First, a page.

Treadaway Hall

Tilted Spaces

What was originally built as a dormitory exclusively for the Marianist brothers was turned over to the University, converting into a building for faculty and students.

In the early 1970s, there were a growing number of men wanting to become Marianist brothers. At this time, St. Mary’s University had the brothers living in Charles Francis, but it only had 60 rooms, all of which were occupied. In response to the growing number of Marianists, the university constructed Treadaway Hall to accommodate 200 brothers. Marianists from the St. Louis Province of the United States were responsible for financing Treadaway.

Perhaps the most recognizable feature in Treadaway Hall is its slanted windows. By having the windows tilted at an angle, people looking in from the outside cannot see much. The reasoning for designing the windows this way was so that residents would not have to place blinds or curtains up. The rooms each have a bed, a desk, and a sink with a vanity, mirror, and a medicine cabinet to compliment it. To ensure that the design would be efficient, one of the brothers responsible for creating the rooms, Gene Myer, built a model room right next to where Casa Maria is today before starting constructing the rooms in Treadaway. The model room stayed up until it was taken down not too long ago since the Brothers had no use for it. On the first floor was a dining hall that was able to feed all the brothers living there. The building also had room for an auto shop built in the basement.

In regards to the basic structure of Treadaway hall, Brother Richard Dix explained that since Treadaway Hall was for Marianist men, the walls and ceilings were made with bare concrete to appear masculine. Concrete piers that are dug down around 30 to 40 feet support the building. However, the usage of caliche cement, a sedimentary rock made of gravel and sand, has shown to be problematic. In one instance, when one of the water pipes came apart under Treadaway, the caliche on the piers got wet. This resulted in the concrete expanding and essentially started lifting the entire building off of the pillars. To remedy the problem, the school had to dig up several feet of dirt. Jim Jakely was a brother who almost single handedly dug up the dirt.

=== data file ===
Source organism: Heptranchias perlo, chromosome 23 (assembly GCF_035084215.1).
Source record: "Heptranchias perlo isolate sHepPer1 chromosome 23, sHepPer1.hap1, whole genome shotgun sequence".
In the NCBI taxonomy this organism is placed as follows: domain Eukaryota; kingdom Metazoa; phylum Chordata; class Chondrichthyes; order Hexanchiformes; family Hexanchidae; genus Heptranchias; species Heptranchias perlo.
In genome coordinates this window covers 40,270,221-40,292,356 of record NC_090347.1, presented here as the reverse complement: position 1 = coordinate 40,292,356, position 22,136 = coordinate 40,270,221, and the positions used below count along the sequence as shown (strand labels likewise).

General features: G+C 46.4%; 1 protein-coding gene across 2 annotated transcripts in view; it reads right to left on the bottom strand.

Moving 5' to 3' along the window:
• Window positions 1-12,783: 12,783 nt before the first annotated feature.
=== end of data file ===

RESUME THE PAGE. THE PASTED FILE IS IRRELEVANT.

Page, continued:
By the early 1980s, only about 30 brothers were living on the fourth floor of Treadaway. Since most of the rooms were vacant, the Marianists relocated the remaining brothers and gave the building over to the university. Since then, much of Treadaway has been redesigned. While the chapel in Treadaway remained intact since its conception, the dining hall became the music department, the auto shop turned into the police department, the machine shop room converted into housekeeping and storage, the kitchen changed into the mailroom and the recreational room transformed into the English Communication Arts area.

Today, Treadaway hall is still used as a dormitory for students. Despite the small room size, many students enjoy the privacy of one person rooms. Students there tend to get loft beds so that they could have extra room for a TV or other furniture below. While no longer a dormitory for the brothers, Treadaway hall is still considered a part of home to those residing at St. Mary’s University.



Brother Richard Dix on Treadaway Hall's Caliche Problem
Brother Richard Dix describes the base structure of Treadaway Hall and what happened when one of the water pipes under the building broke. ~ Creator: Mario Sosa ~ Date: November 7, 2019
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Treadaway Hall Audio Tour
An audio history on Treadaway Hall ~ Creator: Mario Sosa ~ Date: December 15, 2019
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From the Pub, walk across Pecan Grove to reach the front of Treadaway Hall. It is found next to Parking Lot C.